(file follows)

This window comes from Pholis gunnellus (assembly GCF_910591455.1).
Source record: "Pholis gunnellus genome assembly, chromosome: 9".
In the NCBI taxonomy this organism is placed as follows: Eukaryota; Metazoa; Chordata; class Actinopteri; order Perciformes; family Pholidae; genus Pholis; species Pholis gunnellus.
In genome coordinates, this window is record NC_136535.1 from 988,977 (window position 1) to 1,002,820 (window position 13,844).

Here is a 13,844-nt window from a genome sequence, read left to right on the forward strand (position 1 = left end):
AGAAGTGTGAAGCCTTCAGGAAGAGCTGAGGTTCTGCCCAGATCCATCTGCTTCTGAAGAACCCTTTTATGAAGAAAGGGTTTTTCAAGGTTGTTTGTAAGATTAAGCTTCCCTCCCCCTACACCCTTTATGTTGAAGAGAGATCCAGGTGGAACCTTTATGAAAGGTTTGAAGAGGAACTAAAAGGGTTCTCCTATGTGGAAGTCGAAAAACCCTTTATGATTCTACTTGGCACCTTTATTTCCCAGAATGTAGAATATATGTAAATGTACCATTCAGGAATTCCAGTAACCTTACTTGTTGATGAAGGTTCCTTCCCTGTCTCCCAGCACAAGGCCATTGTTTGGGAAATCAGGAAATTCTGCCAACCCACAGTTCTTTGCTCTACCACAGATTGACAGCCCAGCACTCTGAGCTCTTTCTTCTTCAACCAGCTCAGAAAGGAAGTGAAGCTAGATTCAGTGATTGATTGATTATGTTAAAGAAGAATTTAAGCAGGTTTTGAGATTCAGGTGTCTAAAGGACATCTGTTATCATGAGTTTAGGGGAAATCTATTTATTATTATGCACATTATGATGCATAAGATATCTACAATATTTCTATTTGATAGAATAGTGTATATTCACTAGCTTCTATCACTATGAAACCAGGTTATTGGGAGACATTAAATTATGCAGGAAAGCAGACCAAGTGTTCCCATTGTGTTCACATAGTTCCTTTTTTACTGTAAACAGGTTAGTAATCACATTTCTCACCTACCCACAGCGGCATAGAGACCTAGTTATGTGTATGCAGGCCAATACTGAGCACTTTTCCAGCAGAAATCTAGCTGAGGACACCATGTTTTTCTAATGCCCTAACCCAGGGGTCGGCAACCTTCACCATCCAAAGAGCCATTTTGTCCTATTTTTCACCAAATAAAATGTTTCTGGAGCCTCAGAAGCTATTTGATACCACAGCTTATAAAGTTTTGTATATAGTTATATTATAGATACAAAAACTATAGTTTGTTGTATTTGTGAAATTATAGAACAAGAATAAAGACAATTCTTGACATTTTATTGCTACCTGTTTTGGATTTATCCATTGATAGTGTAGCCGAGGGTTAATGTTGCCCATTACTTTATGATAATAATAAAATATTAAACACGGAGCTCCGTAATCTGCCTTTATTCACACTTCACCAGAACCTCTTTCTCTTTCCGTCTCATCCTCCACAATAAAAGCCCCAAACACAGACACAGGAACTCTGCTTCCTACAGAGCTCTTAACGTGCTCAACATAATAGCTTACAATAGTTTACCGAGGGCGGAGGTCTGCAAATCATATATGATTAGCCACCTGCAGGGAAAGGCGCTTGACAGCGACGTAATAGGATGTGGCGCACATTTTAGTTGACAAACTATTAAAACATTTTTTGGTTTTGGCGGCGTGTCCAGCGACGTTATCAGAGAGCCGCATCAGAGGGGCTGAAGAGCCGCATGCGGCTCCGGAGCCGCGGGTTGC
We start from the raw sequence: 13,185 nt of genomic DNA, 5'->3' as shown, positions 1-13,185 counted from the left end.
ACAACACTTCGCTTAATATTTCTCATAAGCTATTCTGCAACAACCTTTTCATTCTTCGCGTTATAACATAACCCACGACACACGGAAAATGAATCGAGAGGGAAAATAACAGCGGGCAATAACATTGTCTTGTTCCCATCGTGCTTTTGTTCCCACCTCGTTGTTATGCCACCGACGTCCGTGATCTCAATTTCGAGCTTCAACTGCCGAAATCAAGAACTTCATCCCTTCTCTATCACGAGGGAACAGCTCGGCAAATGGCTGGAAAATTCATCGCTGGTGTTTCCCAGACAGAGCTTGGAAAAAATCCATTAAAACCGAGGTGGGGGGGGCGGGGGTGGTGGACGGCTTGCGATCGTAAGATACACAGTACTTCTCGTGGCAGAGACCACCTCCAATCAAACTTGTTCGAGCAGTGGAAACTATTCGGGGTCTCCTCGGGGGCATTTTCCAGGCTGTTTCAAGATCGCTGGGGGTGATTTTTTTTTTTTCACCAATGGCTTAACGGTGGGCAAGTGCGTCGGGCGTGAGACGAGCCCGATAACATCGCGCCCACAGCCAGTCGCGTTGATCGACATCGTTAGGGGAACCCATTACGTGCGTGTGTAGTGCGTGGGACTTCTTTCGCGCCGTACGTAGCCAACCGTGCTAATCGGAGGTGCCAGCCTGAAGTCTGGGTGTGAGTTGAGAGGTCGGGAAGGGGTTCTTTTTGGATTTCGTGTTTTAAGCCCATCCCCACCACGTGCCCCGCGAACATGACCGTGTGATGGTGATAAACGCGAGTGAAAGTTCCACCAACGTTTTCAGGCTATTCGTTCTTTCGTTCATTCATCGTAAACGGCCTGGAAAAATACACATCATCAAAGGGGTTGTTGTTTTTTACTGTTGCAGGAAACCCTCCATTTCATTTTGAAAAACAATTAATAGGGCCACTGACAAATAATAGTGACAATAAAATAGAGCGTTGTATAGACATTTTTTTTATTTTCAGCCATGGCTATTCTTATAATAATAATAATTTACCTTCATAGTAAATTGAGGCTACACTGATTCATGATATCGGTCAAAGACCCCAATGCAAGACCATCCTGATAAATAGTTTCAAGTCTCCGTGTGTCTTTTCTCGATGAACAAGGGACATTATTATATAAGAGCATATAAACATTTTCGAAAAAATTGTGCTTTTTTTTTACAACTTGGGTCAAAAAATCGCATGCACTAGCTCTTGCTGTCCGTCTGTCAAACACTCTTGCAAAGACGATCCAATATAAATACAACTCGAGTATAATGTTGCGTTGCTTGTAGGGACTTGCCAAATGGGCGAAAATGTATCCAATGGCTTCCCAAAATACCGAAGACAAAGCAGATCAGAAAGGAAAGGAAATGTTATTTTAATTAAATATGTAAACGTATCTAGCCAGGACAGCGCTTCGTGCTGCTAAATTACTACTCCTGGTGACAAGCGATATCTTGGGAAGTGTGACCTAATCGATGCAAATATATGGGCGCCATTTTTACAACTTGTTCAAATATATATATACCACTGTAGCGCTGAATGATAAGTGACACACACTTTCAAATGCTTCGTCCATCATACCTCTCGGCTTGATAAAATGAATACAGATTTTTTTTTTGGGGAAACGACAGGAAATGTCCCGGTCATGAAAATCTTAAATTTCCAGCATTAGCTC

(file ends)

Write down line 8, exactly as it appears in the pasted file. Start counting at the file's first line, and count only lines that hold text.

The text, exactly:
ACAACACTTCGCTTAATATTTCTCATAAGCTATTCTGCAACAACCTTTTCATTCTTCGCGTTATAACATAACCCACGACACACGGAAAATGAATCGAGAGGGAAAATAACAGCGGGCAATAACATTGTCTTGTTCCCATCGTGCTTTTGTTCCCACCTCGTTGTTATGCCACCGACGTCCGTGATCTCAATTTCGAGCTTCAACTGCCGAAATCAAGAACTTCATCCCTTCTCTATCACGAGGGAACAGCTCGGCAAATGGCTGGAAAATTCATCGCTGGTGTTTCCCAGACAGAGCTTGGAAAAAATCCATTAAAACCGAGGTGGGGGGGGCGGGGGTGGTGGACGGCTTGCGATCGTAAGATACACAGTACTTCTCGTGGCAGAGACCACCTCCAATCAAACTTGTTCGAGCAGTGGAAACTATTCGGGGTCTCCTCGGGGGCATTTTCCAGGCTGTTTCAAGATCGCTGGGGGTGATTTTTTTTTTTTCACCAATGGCTTAACGGTGGGCAAGTGCGTCGGGCGTGAGACGAGCCCGATAACATCGCGCCCACAGCCAGTCGCGTTGATCGACATCGTTAGGGGAACCCATTACGTGCGTGTGTAGTGCGTGGGACTTCTTTCGCGCCGTACGTAGCCAACCGTGCTAATCGGAGGTGCCAGCCTGAAGTCTGGGTGTGAGTTGAGAGGTCGGGAAGGGGTTCTTTTTGGATTTCGTGTTTTAAGCCCATCCCCACCACGTGCCCCGCGAACATGACCGTGTGATGGTGATAAACGCGAGTGAAAGTTCCACCAACGTTTTCAGGCTATTCGTTCTTTCGTTCATTCATCGTAAACGGCCTGGAAAAATACACATCATCAAAGGGGTTGTTGTTTTTTACTGTTGCAGGAAACCCTCCATTTCATTTTGAAAAACAATTAATAGGGCCACTGACAAATAATAGTGACAATAAAATAGAGCGTTGTATAGACATTTTTTTTATTTTCAGCCATGGCTATTCTTATAATAATAATAATTTACCTTCATAGTAAATTGAGGCTACACTGATTCATGATATCGGTCAAAGACCCCAATGCAAGACCATCCTGATAAATAGTTTCAAGTCTCCGTGTGTCTTTTCTCGATGAACAAGGGACATTATTATATAAGAGCATATAAACATTTTCGAAAAAATTGTGCTTTTTTTTTACAACTTGGGTCAAAAAATCGCATGCACTAGCTCTTGCTGTCCGTCTGTCAAACACTCTTGCAAAGACGATCCAATATAAATACAACTCGAGTATAATGTTGCGTTGCTTGTAGGGACTTGCCAAATGGGCGAAAATGTATCCAATGGCTTCCCAAAATACCGAAGACAAAGCAGATCAGAAAGGAAAGGAAATGTTATTTTAATTAAATATGTAAACGTATCTAGCCAGGACAGCGCTTCGTGCTGCTAAATTACTACTCCTGGTGACAAGCGATATCTTGGGAAGTGTGACCTAATCGATGCAAATATATGGGCGCCATTTTTACAACTTGTTCAAATATATATATACCACTGTAGCGCTGAATGATAAGTGACACACACTTTCAAATGCTTCGTCCATCATACCTCTCGGCTTGATAAAATGAATACAGATTTTTTTTTTGGGGAAACGACAGGAAATGTCCCGGTCATGAAAATCTTAAATTTCCAGCATTAGCTC